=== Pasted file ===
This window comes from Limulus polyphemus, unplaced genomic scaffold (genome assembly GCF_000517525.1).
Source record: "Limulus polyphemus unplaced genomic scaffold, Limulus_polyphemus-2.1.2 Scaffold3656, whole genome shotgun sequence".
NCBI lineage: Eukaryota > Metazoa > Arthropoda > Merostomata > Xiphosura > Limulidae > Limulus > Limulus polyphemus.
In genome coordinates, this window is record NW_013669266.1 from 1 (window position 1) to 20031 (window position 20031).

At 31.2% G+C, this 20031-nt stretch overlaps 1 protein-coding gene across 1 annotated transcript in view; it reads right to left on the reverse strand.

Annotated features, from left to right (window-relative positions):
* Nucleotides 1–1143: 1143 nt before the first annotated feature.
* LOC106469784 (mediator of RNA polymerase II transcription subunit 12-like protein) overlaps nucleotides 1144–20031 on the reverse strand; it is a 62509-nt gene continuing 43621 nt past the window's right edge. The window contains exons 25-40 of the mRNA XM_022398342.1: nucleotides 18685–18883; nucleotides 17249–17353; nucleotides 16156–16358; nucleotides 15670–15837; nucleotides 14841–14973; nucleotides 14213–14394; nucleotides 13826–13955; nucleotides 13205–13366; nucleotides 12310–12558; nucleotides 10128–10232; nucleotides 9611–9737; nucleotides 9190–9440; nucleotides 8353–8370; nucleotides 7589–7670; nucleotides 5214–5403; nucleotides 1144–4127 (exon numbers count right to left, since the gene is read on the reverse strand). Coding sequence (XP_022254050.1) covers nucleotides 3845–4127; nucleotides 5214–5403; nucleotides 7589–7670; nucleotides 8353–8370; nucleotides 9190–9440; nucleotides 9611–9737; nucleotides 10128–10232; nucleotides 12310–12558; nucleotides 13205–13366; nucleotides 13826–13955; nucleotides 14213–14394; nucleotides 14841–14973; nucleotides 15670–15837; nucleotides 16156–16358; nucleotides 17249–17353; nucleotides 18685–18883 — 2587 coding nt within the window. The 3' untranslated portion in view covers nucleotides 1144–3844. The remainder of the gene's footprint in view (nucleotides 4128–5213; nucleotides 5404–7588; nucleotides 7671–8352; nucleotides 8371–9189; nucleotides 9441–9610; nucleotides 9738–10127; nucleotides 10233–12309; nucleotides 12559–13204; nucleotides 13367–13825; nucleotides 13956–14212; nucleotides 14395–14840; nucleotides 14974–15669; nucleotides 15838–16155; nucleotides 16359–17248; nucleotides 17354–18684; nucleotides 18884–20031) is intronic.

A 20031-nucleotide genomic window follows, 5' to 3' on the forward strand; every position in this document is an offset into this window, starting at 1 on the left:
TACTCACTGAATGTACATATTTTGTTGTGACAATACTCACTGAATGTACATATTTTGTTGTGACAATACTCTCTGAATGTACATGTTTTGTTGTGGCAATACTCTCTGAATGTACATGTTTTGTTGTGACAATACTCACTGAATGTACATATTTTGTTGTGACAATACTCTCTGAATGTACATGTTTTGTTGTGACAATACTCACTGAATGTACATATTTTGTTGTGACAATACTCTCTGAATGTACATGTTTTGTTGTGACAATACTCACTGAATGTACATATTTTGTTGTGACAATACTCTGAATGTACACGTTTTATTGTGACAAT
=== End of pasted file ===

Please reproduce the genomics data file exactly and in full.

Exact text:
This window comes from Limulus polyphemus, unplaced genomic scaffold (genome assembly GCF_000517525.1).
Source record: "Limulus polyphemus unplaced genomic scaffold, Limulus_polyphemus-2.1.2 Scaffold3656, whole genome shotgun sequence".
NCBI lineage: Eukaryota > Metazoa > Arthropoda > Merostomata > Xiphosura > Limulidae > Limulus > Limulus polyphemus.
In genome coordinates, this window is record NW_013669266.1 from 1 (window position 1) to 20031 (window position 20031).

At 31.2% G+C, this 20031-nt stretch overlaps 1 protein-coding gene across 1 annotated transcript in view; it reads right to left on the reverse strand.

Annotated features, from left to right (window-relative positions):
* Nucleotides 1–1143: 1143 nt before the first annotated feature.
* LOC106469784 (mediator of RNA polymerase II transcription subunit 12-like protein) overlaps nucleotides 1144–20031 on the reverse strand; it is a 62509-nt gene continuing 43621 nt past the window's right edge. The window contains exons 25-40 of the mRNA XM_022398342.1: nucleotides 18685–18883; nucleotides 17249–17353; nucleotides 16156–16358; nucleotides 15670–15837; nucleotides 14841–14973; nucleotides 14213–14394; nucleotides 13826–13955; nucleotides 13205–13366; nucleotides 12310–12558; nucleotides 10128–10232; nucleotides 9611–9737; nucleotides 9190–9440; nucleotides 8353–8370; nucleotides 7589–7670; nucleotides 5214–5403; nucleotides 1144–4127 (exon numbers count right to left, since the gene is read on the reverse strand). Coding sequence (XP_022254050.1) covers nucleotides 3845–4127; nucleotides 5214–5403; nucleotides 7589–7670; nucleotides 8353–8370; nucleotides 9190–9440; nucleotides 9611–9737; nucleotides 10128–10232; nucleotides 12310–12558; nucleotides 13205–13366; nucleotides 13826–13955; nucleotides 14213–14394; nucleotides 14841–14973; nucleotides 15670–15837; nucleotides 16156–16358; nucleotides 17249–17353; nucleotides 18685–18883 — 2587 coding nt within the window. The 3' untranslated portion in view covers nucleotides 1144–3844. The remainder of the gene's footprint in view (nucleotides 4128–5213; nucleotides 5404–7588; nucleotides 7671–8352; nucleotides 8371–9189; nucleotides 9441–9610; nucleotides 9738–10127; nucleotides 10233–12309; nucleotides 12559–13204; nucleotides 13367–13825; nucleotides 13956–14212; nucleotides 14395–14840; nucleotides 14974–15669; nucleotides 15838–16155; nucleotides 16359–17248; nucleotides 17354–18684; nucleotides 18884–20031) is intronic.

A 20031-nucleotide genomic window follows, 5' to 3' on the forward strand; every position in this document is an offset into this window, starting at 1 on the left:
TACTCACTGAATGTACATATTTTGTTGTGACAATACTCACTGAATGTACATATTTTGTTGTGACAATACTCTCTGAATGTACATGTTTTGTTGTGGCAATACTCTCTGAATGTACATGTTTTGTTGTGACAATACTCACTGAATGTACATATTTTGTTGTGACAATACTCTCTGAATGTACATGTTTTGTTGTGACAATACTCACTGAATGTACATATTTTGTTGTGACAATACTCTCTGAATGTACATGTTTTGTTGTGACAATACTCACTGAATGTACATATTTTGTTGTGACAATACTCTGAATGTACACGTTTTATTGTGACAAT